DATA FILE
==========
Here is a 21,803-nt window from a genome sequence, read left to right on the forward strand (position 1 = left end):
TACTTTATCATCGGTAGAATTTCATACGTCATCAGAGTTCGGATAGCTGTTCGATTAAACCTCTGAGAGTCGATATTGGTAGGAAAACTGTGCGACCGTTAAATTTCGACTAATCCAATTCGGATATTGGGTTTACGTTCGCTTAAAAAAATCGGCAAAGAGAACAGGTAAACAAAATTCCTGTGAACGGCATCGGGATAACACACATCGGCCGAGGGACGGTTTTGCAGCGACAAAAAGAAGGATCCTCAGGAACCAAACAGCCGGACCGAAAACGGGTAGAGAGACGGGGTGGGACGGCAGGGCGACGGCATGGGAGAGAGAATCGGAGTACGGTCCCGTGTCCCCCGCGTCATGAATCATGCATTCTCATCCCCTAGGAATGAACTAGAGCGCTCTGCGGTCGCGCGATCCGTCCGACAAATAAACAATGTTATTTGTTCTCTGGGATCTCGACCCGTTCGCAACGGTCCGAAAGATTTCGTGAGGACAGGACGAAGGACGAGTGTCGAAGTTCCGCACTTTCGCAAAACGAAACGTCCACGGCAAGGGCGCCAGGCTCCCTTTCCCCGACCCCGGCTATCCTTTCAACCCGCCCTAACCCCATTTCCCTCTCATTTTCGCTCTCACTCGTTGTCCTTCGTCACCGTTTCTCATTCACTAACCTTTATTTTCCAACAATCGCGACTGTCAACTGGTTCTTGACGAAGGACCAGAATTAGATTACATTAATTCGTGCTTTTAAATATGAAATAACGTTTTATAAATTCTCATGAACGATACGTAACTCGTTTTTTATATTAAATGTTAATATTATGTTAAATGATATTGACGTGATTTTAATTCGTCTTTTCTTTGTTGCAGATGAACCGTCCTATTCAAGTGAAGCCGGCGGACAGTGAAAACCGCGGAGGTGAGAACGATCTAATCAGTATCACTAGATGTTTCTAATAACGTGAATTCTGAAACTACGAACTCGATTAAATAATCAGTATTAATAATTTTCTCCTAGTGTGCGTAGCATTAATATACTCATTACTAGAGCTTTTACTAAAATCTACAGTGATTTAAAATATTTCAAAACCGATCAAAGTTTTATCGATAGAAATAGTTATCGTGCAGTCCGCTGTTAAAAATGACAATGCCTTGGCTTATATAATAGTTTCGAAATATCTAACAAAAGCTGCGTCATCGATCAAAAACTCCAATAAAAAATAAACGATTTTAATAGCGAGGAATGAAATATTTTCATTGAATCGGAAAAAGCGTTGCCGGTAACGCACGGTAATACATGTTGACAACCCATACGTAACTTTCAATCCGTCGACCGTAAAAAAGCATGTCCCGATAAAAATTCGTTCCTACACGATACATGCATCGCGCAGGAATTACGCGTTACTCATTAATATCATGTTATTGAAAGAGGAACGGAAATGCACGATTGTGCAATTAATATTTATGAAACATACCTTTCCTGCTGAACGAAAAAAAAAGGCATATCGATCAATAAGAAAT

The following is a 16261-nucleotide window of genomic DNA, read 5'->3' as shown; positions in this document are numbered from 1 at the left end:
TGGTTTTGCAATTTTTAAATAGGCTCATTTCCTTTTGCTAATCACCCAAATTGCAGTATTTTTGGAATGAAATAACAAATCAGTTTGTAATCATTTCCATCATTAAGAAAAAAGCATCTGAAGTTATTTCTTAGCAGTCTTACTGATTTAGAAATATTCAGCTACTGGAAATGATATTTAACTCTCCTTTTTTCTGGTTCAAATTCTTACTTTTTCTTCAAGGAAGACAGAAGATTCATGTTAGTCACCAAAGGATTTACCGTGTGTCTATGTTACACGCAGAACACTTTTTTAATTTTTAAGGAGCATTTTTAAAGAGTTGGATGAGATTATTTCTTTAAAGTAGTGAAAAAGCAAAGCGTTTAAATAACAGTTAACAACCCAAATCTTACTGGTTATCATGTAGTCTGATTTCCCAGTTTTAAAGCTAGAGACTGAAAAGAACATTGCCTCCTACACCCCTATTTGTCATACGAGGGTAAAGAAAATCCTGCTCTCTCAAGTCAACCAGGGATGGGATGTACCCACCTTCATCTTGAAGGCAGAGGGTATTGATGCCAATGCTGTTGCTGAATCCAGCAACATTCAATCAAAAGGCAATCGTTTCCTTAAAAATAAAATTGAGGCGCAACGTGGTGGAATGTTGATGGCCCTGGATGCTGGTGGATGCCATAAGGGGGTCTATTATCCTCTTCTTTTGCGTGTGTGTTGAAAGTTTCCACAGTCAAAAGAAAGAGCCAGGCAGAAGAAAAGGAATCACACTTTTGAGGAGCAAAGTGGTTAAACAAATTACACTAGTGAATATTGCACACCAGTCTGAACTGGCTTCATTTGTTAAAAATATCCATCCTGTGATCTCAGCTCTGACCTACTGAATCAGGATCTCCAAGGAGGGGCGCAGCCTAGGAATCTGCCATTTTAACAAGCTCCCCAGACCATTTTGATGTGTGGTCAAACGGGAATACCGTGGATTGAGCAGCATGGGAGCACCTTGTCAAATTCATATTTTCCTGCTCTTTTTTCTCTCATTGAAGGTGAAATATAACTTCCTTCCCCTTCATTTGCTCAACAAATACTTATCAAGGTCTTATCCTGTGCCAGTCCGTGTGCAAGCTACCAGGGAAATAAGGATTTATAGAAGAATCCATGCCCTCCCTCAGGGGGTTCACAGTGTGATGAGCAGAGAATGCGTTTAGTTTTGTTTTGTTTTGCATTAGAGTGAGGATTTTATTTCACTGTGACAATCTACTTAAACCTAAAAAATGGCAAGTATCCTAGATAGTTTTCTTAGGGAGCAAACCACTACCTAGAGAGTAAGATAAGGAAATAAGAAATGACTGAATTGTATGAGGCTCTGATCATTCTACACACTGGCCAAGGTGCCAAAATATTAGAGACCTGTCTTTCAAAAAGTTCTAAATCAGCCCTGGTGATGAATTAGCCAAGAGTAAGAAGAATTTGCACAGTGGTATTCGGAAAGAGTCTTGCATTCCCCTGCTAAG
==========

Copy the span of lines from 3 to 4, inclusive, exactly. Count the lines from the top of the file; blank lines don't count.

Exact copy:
The following is a 16261-nucleotide window of genomic DNA, read 5'->3' as shown; positions in this document are numbered from 1 at the left end:
TGGTTTTGCAATTTTTAAATAGGCTCATTTCCTTTTGCTAATCACCCAAATTGCAGTATTTTTGGAATGAAATAACAAATCAGTTTGTAATCATTTCCATCATTAAGAAAAAAGCATCTGAAGTTATTTCTTAGCAGTCTTACTGATTTAGAAATATTCAGCTACTGGAAATGATATTTAACTCTCCTTTTTTCTGGTTCAAATTCTTACTTTTTCTTCAAGGAAGACAGAAGATTCATGTTAGTCACCAAAGGATTTACCGTGTGTCTATGTTACACGCAGAACACTTTTTTAATTTTTAAGGAGCATTTTTAAAGAGTTGGATGAGATTATTTCTTTAAAGTAGTGAAAAAGCAAAGCGTTTAAATAACAGTTAACAACCCAAATCTTACTGGTTATCATGTAGTCTGATTTCCCAGTTTTAAAGCTAGAGACTGAAAAGAACATTGCCTCCTACACCCCTATTTGTCATACGAGGGTAAAGAAAATCCTGCTCTCTCAAGTCAACCAGGGATGGGATGTACCCACCTTCATCTTGAAGGCAGAGGGTATTGATGCCAATGCTGTTGCTGAATCCAGCAACATTCAATCAAAAGGCAATCGTTTCCTTAAAAATAAAATTGAGGCGCAACGTGGTGGAATGTTGATGGCCCTGGATGCTGGTGGATGCCATAAGGGGGTCTATTATCCTCTTCTTTTGCGTGTGTGTTGAAAGTTTCCACAGTCAAAAGAAAGAGCCAGGCAGAAGAAAAGGAATCACACTTTTGAGGAGCAAAGTGGTTAAACAAATTACACTAGTGAATATTGCACACCAGTCTGAACTGGCTTCATTTGTTAAAAATATCCATCCTGTGATCTCAGCTCTGACCTACTGAATCAGGATCTCCAAGGAGGGGCGCAGCCTAGGAATCTGCCATTTTAACAAGCTCCCCAGACCATTTTGATGTGTGGTCAAACGGGAATACCGTGGATTGAGCAGCATGGGAGCACCTTGTCAAATTCATATTTTCCTGCTCTTTTTTCTCTCATTGAAGGTGAAATATAACTTCCTTCCCCTTCATTTGCTCAACAAATACTTATCAAGGTCTTATCCTGTGCCAGTCCGTGTGCAAGCTACCAGGGAAATAAGGATTTATAGAAGAATCCATGCCCTCCCTCAGGGGGTTCACAGTGTGATGAGCAGAGAATGCGTTTAGTTTTGTTTTGTTTTGCATTAGAGTGAGGATTTTATTTCACTGTGACAATCTACTTAAACCTAAAAAATGGCAAGTATCCTAGATAGTTTTCTTAGGGAGCAAACCACTACCTAGAGAGTAAGATAAGGAAATAAGAAATGACTGAATTGTATGAGGCTCTGATCATTCTACACACTGGCCAAGGTGCCAAAATATTAGAGACCTGTCTTTCAAAAAGTTCTAAATCAGCCCTGGTGATGAATTAGCCAAGAGTAAGAAGAATTTGCACAGTGGTATTCGGAAAGAGTCTTGCATTCCCCTGCTAAG